A typical Filipino breakfast usually has fish in it. From the traditional way of simply frying, boiling, or blanching fish, Filipinos have learned other ways of making a more delightful means of preparing and preserving fish.
Fish and marine products are now prepared and processed by either smoking, drying, salting, or canning.
In the Philippines, smoked fish locally known as tinapa is very popular and has become part of the Filipino meal, especially during breakfast.
However, tinapa relatively possesses a characteristic of being smoky and with a short shelf life. In this context, a study on smoked fish was conceptualized and spice-curing technology was developed by the Southern Luzon State University (SLSU) in Lucban, Quezon headed by Prof. Delia Babilonia.
This research aimed at increasing the shelf life of tinapa and at the same time improving the earnings of the adopters/processors by providing consumers better smoked fish product that ensures sustainability of market preference of the consumers.
Postharvest and processing procedures of spice-curing technology for smoked fish
Medium-size Indian sardines or “Tamban” with intact scales and belly are washed with clean water and drained. Spice-curing solution is prepared by dissolving 250 grams of table salt and 100 g of powdered spices (onion, garlic, chili, and black pepper) in 1 gallon of water. This is divided into two equivalent portions, for soaking and cooking of fish.
Fish are then soaked in the solution for 5 hours with occasional agitation. Cured fish are removed from the solution and arranged in bamboo trays and allowed to drain for 30 minutes. The fish are then cooked in boiling solution by dipping the tray for 10-15 minutes under low fire. The cooked fish are maintained in the tray and air-dried for 1-2 hours.
“This is necessary for pellicle formation, which is essential for better color development,” Ms. Babilonia explained. After air-drying, fish are arranged in the smoking trays and loaded in the pre-heated smokehouse and smoked for 2 hours or when the fish turn golden brown.
To make the product more attractive to consumers, a new packaging style is more hygienic than newspaper or magazine was introduced.
Product displays and exhibition within and outside the SLSU helped the group promote and market their product. SLSU also developed Teknokomiks distributed to Municipal Agricultural Officers (MAOs) of the towns of Quezon to enhance awareness towards the developed technology on spiced-cured smoke fish.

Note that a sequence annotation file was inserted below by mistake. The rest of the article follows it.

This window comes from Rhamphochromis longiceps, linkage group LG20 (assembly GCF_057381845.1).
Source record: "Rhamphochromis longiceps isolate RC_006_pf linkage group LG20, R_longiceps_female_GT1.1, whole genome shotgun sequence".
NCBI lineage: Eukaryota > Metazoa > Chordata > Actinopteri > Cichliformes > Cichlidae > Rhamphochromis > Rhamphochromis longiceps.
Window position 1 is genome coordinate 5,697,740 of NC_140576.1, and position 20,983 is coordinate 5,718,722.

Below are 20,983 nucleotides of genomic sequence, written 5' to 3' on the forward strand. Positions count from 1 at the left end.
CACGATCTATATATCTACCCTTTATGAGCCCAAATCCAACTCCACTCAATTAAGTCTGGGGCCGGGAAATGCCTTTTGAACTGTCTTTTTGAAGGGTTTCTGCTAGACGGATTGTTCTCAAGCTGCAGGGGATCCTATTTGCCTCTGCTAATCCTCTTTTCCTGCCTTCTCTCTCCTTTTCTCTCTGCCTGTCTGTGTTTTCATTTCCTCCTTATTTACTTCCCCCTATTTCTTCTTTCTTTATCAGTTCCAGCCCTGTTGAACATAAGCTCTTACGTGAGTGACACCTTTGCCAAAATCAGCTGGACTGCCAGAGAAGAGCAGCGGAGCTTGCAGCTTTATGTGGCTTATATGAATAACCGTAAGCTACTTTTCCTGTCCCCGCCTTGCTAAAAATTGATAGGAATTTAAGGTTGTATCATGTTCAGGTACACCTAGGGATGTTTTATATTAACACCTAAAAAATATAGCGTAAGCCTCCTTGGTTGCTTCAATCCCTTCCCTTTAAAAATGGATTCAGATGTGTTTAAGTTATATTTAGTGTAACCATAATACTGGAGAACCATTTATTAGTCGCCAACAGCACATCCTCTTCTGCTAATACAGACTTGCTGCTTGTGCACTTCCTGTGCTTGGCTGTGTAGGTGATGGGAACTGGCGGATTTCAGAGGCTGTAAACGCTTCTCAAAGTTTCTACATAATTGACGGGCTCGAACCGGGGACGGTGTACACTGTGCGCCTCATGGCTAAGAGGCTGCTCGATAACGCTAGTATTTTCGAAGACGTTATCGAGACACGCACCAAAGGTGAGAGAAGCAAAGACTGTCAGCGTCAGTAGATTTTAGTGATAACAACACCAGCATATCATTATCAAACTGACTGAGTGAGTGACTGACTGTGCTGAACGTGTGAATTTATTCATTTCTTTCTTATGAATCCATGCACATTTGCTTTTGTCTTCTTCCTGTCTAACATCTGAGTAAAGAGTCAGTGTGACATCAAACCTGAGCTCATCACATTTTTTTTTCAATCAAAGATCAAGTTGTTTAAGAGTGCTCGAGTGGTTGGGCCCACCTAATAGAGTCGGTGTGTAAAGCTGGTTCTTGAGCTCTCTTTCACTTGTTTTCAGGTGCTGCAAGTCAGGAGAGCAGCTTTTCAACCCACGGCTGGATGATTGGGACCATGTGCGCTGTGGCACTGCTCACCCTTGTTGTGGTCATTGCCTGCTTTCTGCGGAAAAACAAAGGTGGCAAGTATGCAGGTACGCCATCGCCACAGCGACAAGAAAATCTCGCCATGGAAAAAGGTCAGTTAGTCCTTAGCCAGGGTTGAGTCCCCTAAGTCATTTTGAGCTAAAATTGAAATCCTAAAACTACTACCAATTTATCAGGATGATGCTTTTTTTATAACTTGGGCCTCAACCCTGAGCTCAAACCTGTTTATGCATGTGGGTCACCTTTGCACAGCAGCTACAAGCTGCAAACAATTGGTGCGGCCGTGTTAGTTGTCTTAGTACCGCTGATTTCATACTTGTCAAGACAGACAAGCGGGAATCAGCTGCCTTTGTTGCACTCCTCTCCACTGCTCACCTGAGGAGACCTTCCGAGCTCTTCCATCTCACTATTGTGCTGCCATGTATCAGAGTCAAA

Lecture-demonstrations were held to familiarize fish processors with the process. Marketing of the product at present is exclusive and selective. Delivery of the product is based on the orders of the prospective buyers.
The SLSU is also providing the technology to individual and association of fish processors and other rural organizations for livelihood purposes as part of its extension program.
Ms. Babilonia fully acknowledges Director Nicomedes Eleazar of DA-BAR through the National Technology Commercialization Program (NTCP) and Dr. Cecilia N. Gascon, president of Southern Luzon State University for their support to the project. “Through granting of the needed financial assistance, the dissemination of the technology to the end-users became possible,” she added.
She considers the NTCP as one important component in postharvest/processing technologies. “Technologies are developed to address problems. Most often, people who produce and market their commodities are the ones facing problems in terms of proper postharvest handling. Processing technology is important to fill in the gaps and make the process more scientific,” Ms. Babilonia stressed.
According to her, technologies generated must be socialized so that people will benefit from it. “DA-BAR NTCP facilitates commercialization of technologies and made these available to the end-users who are the farmers and fisherfolk. The agency ensures that activities are operationalized through financial and technical assistance. This realizes the objective of BAR to bring mature technology to local level and to modernize activities in agriculture and fisheries,” she added.
In the coming years, Babilonia envisions that local fish processors even in the remotest areas can produce smoked and dried fish products in competitive and export quality. “With the continuous R&D in fish smoking and drying, tuyo and tinapa will not only be a good viand for the low income members of the community but also part of the diet of people at all levels of our society,” she averred.
The industry on locally-produced fish products is not hard to achieve. Sooner than we think, these will be penetrating both the local and international markets. This is the reason why individuals are going into developing studies on fish processing for creating business and income-generating livelihood.
Source: Ma. Eloisa E. Hernandez – bar.gov.ph January-March 2008 Volume 10 Issue No. 1